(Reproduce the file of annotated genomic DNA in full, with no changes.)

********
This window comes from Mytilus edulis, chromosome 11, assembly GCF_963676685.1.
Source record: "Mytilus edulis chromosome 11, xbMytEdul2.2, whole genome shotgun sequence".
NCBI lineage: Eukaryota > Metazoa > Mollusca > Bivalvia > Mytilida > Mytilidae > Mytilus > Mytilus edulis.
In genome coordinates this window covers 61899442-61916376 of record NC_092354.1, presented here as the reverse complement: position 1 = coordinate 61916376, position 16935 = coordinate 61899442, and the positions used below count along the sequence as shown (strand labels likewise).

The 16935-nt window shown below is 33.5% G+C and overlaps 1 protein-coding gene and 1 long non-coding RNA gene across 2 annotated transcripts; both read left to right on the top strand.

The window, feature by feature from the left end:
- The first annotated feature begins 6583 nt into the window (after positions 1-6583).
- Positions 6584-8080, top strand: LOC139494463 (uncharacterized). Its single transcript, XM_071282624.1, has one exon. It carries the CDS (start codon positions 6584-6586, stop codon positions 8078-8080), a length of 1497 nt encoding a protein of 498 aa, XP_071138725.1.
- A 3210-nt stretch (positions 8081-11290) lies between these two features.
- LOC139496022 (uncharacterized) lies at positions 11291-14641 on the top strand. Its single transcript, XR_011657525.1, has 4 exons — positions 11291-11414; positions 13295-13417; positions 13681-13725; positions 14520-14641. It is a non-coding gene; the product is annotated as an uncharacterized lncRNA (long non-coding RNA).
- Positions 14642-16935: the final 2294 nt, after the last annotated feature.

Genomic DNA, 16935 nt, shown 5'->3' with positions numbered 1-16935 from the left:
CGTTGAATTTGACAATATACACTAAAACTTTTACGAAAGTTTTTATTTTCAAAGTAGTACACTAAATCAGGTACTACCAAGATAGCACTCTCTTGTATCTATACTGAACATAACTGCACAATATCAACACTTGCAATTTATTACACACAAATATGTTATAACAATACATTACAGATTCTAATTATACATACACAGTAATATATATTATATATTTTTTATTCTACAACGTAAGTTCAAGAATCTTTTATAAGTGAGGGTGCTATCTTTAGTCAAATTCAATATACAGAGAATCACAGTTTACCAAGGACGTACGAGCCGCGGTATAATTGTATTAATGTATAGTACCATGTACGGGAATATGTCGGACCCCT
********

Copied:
This window comes from Mytilus edulis, chromosome 11, assembly GCF_963676685.1.
Source record: "Mytilus edulis chromosome 11, xbMytEdul2.2, whole genome shotgun sequence".
NCBI lineage: Eukaryota > Metazoa > Mollusca > Bivalvia > Mytilida > Mytilidae > Mytilus > Mytilus edulis.
In genome coordinates this window covers 61899442-61916376 of record NC_092354.1, presented here as the reverse complement: position 1 = coordinate 61916376, position 16935 = coordinate 61899442, and the positions used below count along the sequence as shown (strand labels likewise).

The 16935-nt window shown below is 33.5% G+C and overlaps 1 protein-coding gene and 1 long non-coding RNA gene across 2 annotated transcripts; both read left to right on the top strand.

The window, feature by feature from the left end:
- The first annotated feature begins 6583 nt into the window (after positions 1-6583).
- Positions 6584-8080, top strand: LOC139494463 (uncharacterized). Its single transcript, XM_071282624.1, has one exon. It carries the CDS (start codon positions 6584-6586, stop codon positions 8078-8080), a length of 1497 nt encoding a protein of 498 aa, XP_071138725.1.
- A 3210-nt stretch (positions 8081-11290) lies between these two features.
- LOC139496022 (uncharacterized) lies at positions 11291-14641 on the top strand. Its single transcript, XR_011657525.1, has 4 exons — positions 11291-11414; positions 13295-13417; positions 13681-13725; positions 14520-14641. It is a non-coding gene; the product is annotated as an uncharacterized lncRNA (long non-coding RNA).
- Positions 14642-16935: the final 2294 nt, after the last annotated feature.

Genomic DNA, 16935 nt, shown 5'->3' with positions numbered 1-16935 from the left:
CGTTGAATTTGACAATATACACTAAAACTTTTACGAAAGTTTTTATTTTCAAAGTAGTACACTAAATCAGGTACTACCAAGATAGCACTCTCTTGTATCTATACTGAACATAACTGCACAATATCAACACTTGCAATTTATTACACACAAATATGTTATAACAATACATTACAGATTCTAATTATACATACACAGTAATATATATTATATATTTTTTATTCTACAACGTAAGTTCAAGAATCTTTTATAAGTGAGGGTGCTATCTTTAGTCAAATTCAATATACAGAGAATCACAGTTTACCAAGGACGTACGAGCCGCGGTATAATTGTATTAATGTATAGTACCATGTACGGGAATATGTCGGACCCCT